Islam is not the enemy - Obama
New York - President Barack Obama told a deeply polarised America on Saturday that Islam is not the enemy as ceremonies took place to mark an unusually tense 9th anniversary of the 9/11 attacks.
Moving remembrance ceremonies were held to honour the nearly 3 000 people killed when Islamist hijackers slammed airliners into New York's World Trade Centre, the Pentagon outside Washington and a field in Pennsylvania.
But with protests planned at a proposed mosque two blocks from Ground Zero and a Florida pastor triggering demonstrations across the Muslim world with his threat to burn the Qu'ran, this was the most politicised 9/11 anniversary yet.
Speaking at the Pentagon, Obama addressed the politically explosive domestic debate as well as enraged Muslims abroad.
"As Americans we will not and never will be at war with Islam. It was not a religion that attacked us that September day. It was al-Qaeda, (a) sorry band of men, which perverts religion," Obama said, urging Americans not to succumb to "hatred and prejudice".
"Just as we condemn intolerance and extremism abroad, so will we stay true to our traditions here at home as a diverse and tolerant nation," he urged.
At Ground Zero, where for the first time reconstruction work is visibly gathering pace, a youth choir opened the ceremony with the national anthem.
Vice President Joseph Biden and New York Mayor Michael Bloomberg were among those attending the annual ritual of reading the names of all 2 752 people killed when two hijacked airliners destroyed the Twin Towers.
Bereaved relatives held up portraits of their lost loved ones under a perfectly clear sky as they listened to the litany of names read by often tearful survivors and members of the reconstruction team.
"We come not to mourn, but to remember and rebuild," Biden said.
At a third ceremony in Shanksville, Pennsylvania, where the fourth plane seized by the attackers crashed in a field, First Lady Michelle Obama and her predecessor, Laura Bush, addressed relatives of the passengers and crew.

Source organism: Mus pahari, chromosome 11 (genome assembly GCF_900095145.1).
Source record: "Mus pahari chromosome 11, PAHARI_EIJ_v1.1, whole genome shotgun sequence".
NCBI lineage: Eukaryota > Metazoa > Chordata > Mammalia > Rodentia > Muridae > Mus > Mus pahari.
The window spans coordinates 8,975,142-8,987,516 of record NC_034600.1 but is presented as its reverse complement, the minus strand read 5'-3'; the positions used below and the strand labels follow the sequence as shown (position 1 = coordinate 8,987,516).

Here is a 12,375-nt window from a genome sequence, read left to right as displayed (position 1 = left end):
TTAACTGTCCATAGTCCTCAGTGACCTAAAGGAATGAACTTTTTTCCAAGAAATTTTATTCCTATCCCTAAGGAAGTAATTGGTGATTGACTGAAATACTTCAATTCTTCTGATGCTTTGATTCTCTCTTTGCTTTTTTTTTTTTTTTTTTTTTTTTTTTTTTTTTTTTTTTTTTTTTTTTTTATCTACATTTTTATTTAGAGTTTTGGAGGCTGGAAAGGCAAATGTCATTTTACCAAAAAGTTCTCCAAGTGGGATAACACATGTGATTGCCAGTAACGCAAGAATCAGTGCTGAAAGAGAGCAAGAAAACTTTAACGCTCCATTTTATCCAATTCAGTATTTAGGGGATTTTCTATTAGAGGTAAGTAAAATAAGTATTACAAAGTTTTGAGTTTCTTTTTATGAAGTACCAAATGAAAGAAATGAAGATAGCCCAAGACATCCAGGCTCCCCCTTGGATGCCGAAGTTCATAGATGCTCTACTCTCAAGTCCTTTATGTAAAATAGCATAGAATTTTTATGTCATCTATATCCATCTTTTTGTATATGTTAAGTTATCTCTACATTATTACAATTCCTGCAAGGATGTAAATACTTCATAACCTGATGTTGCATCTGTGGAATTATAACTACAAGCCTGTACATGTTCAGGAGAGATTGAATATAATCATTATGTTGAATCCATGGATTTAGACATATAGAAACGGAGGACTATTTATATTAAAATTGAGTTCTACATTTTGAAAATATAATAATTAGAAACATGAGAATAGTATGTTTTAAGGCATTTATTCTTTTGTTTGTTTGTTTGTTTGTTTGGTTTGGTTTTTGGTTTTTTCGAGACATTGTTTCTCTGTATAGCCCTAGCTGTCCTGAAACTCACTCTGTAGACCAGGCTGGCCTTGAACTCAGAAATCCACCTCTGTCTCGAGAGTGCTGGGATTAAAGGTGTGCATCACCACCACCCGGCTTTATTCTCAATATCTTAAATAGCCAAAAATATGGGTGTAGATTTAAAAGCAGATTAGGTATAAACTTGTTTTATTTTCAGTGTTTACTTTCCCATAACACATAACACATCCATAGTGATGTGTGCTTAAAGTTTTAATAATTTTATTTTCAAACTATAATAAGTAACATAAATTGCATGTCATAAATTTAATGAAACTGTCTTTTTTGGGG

"May the memories of those who gave their lives here continue to be a blessing to all of you and an inspiration to all Americans," Obama urged.
Usually a day of carefully choreographed respect, this year's 9/11 anniversary has been marred by an angry debate over the planned mosque near Ground Zero and Florida pastor Terry Jones' threat to publicly burn the Qu'ran if the mosque is not scrapped.
The pastor arrived in New York late on Friday to continue publicising his campaign, while rival street rallies were planned near the controversial mosque project site.
On Saturday, the pastor told NBC television he no longer wanted to desecrate the Muslim holy book, "not today (Saturday), not ever".
But his stunt had already raised political temperatures in the United States and triggered protests across the Muslim world, including a riot in Afghanistan where US commanders say they fear a backlash for their troops.
Obama, who has forcefully defended the mosque plan as being protected under the US constitution, said again on Saturday that "we champion the rights of every American, including the right to worship as one chooses".
Demonstrators supporting the right of Muslims to build an Islamic community centre and mosque two blocks from Ground Zero said in a first protest late on Friday that Muslims across the United States were being demonised over the nearly decade-old 9/11 attacks.
"We stand together to rebuff the stereotypes," Susan Lerner, New York director of the rights group Common Cause, told the crowd. "We reject the idea that any neighbourhood in our great city is off limits to any particular group."
Anti-mosque demonstrators, led by ultra-conservative groups, predicted a large protest of their own on Saturday.
Some protestors accuse the Islamic centre of aiming to honour the 9/11 terrorists and argue that Muslims should not be allowed a significant presence anywhere near Ground Zero.
Others say that the feelings of families of those killed on 9/11 are still too raw to accept the project.
The political turmoil around this year's anniversary has disturbed many who have asked for the day to remain purely commemorative.
"Let me say just one thing," one of the survivors said in tears, after reading the name of her lost family member in the Ground Zero ceremony.
"This is a day to be sombre, a day to reflect on all those thousands of people who died on us in the United States."